For the third time in five years, federal regulators have cited Intercontinental Bank for not lending enough money in the area it serves.
The small West Miami-based community bank received a grade of “needs to improve” on its record of making loans in Miami-Dade County, according to a report released this month by the Federal Deposit Insurance Corporation.
It’s more common to think of banks getting in trouble for making too many risky loans. But under-lending can stifle economic growth if small businesses can’t get loans to expand and home buyers are rejected for mortgages.
The Community Reinvestment Act requires banks to make loans to local businesses and individuals, rather than hoard money in safe investments
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Regulators noted that Intercontinental had increased its ratio of loans-to-deposits to 21 percent, up from 15 percent during the last evaluation in 2013. But peer banks had an average ratio of 75 percent, the FDIC found.
“The bank is reinvesting an unreasonably low volume of deposits as loans . . .Therefore, the bank is not satisfactorily meeting the credit needs” of its community, the FDIC wrote.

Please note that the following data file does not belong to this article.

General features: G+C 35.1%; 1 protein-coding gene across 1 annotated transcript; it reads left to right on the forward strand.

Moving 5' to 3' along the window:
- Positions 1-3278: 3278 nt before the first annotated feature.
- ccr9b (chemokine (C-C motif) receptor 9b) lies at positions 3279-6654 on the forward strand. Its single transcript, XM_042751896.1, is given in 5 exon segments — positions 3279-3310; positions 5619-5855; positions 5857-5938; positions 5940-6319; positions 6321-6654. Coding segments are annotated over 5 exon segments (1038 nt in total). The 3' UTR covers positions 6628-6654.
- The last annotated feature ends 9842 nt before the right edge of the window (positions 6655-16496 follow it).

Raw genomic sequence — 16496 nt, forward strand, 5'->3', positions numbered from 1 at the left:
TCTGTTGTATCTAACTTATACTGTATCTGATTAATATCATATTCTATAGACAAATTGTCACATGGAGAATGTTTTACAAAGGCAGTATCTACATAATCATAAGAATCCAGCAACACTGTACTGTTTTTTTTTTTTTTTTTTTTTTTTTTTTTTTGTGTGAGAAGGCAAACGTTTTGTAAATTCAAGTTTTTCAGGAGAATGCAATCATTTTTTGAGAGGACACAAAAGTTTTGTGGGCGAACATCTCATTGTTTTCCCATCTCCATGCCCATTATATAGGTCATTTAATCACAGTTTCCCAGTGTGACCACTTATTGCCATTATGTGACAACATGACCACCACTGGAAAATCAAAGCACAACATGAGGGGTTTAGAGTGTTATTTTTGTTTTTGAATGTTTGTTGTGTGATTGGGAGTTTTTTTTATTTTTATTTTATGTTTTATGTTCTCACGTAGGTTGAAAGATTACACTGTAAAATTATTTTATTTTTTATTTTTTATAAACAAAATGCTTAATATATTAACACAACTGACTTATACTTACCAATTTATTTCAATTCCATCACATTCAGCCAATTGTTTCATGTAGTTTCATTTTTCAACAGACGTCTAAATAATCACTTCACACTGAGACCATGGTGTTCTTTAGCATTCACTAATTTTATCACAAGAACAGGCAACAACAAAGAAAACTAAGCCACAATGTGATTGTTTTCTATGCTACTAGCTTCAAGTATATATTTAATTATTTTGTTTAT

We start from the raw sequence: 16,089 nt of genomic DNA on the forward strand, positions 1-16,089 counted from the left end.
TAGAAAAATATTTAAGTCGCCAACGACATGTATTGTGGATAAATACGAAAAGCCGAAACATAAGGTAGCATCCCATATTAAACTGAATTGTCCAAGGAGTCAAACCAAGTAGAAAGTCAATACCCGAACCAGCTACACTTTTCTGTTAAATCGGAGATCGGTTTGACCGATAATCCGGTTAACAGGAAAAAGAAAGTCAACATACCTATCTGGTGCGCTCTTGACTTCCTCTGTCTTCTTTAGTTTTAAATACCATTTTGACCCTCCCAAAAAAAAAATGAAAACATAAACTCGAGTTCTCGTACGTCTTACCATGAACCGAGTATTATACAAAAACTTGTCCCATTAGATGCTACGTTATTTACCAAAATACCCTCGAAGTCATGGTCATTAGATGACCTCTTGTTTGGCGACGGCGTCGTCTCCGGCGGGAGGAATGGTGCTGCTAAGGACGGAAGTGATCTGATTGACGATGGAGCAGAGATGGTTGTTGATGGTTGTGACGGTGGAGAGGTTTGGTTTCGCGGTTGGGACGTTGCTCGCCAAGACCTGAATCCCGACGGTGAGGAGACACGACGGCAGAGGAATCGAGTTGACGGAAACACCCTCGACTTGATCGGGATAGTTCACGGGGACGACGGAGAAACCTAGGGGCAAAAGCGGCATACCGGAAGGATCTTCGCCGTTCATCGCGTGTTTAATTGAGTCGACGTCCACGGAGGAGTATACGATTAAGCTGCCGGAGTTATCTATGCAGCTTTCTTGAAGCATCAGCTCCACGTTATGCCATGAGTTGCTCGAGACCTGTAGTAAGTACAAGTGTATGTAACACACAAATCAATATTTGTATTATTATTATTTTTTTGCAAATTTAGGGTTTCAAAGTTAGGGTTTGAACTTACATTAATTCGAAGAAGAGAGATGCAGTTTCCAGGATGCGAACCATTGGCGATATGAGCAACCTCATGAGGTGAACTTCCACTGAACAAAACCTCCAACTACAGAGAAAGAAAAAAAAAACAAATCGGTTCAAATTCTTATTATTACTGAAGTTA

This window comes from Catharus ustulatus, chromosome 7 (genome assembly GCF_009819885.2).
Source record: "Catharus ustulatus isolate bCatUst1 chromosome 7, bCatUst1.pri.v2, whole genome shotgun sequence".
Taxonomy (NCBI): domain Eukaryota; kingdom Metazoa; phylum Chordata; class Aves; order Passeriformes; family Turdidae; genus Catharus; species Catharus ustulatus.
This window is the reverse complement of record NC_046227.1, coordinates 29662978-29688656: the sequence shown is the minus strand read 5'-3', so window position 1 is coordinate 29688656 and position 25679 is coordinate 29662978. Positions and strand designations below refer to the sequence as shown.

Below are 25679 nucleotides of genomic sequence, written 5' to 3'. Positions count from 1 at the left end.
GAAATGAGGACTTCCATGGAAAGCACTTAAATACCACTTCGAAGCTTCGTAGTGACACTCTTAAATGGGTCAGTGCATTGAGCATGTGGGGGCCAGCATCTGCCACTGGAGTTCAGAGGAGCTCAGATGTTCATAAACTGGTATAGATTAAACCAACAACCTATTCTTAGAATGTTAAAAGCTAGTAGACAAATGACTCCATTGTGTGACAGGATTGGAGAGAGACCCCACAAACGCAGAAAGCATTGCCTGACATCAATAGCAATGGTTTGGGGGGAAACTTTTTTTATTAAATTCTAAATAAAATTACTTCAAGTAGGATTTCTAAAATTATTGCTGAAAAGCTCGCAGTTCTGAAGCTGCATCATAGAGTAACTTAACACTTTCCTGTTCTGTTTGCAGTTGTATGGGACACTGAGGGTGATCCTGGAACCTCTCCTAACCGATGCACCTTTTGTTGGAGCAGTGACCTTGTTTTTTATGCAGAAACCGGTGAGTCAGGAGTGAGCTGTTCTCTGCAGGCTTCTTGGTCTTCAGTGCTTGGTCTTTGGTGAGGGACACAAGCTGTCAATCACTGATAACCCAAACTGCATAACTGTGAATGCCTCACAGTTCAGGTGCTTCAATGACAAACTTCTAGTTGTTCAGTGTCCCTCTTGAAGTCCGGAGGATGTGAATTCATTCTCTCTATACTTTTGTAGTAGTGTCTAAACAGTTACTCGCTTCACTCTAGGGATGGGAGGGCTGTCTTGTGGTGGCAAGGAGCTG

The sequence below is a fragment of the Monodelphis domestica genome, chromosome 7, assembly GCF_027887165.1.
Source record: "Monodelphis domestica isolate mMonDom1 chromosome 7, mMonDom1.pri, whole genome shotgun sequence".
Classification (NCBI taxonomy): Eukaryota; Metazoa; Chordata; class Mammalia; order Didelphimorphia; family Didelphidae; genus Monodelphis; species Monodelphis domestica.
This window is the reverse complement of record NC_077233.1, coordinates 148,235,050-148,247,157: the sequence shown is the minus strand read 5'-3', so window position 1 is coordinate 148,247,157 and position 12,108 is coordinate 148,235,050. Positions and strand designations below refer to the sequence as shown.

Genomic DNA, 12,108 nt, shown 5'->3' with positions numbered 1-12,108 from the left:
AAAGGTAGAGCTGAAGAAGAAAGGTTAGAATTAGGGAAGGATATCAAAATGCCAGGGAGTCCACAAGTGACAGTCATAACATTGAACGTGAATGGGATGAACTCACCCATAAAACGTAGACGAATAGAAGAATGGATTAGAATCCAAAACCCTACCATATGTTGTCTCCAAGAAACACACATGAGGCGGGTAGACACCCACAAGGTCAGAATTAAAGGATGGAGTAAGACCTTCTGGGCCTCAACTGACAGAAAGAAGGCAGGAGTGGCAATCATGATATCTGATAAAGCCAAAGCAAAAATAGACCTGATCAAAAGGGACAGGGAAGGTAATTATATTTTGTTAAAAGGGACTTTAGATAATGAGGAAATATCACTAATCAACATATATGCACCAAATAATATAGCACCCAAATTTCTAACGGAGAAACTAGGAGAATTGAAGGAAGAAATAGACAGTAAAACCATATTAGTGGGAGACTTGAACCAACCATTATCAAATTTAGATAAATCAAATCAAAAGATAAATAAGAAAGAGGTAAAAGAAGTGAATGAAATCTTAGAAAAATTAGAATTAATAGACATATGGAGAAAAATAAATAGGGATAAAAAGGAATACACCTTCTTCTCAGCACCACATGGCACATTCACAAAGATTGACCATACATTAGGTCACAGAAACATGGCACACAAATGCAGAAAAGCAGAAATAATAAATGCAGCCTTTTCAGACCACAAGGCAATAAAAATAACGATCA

The bank has about $155 million in total assets.
Ken Thomas, a local banking analyst, said Intercontinental should have made more progress after its first two citations.
“They’re not taking normal, healthy risks,” Thomas said. “They’re putting their money in low-risk investments on Wall Street instead of higher rate and somewhat riskier loans on Eighth Street. But Eighth Street is where we need loans. That’s where the small businesses are.”
The FDIC grades banks on their compliance, with “outstanding” and “satisfactory” considered passing grades and “needs to improve” and “substantial noncompliance” considered failing.
About two percent of banks received failing grades so far this year, Thomas said.
Regulators can take a bank’s community lending record into account when deciding whether to approve a request to open new branches or merge with a competitor. But Thomas said that Intercontinental, a small bank with just one branch at 5722 SW 8th St, likely has no plans to expand and wouldn’t be affected by any sanctions.
“They’re really operating like more of an investment bank than a commercial one,” he said.
Although Intercontinental has failed to meet community lending requirements, it is well capitalized and financially sound. The banks holds a five-star rating —the highest possible — from Bauer Financial, a firm that analyzes financial institutions.
Officials at Intercontinental did not respond to a request for comment. The bank also received grades of “needs to improve” in 2010 and 2013.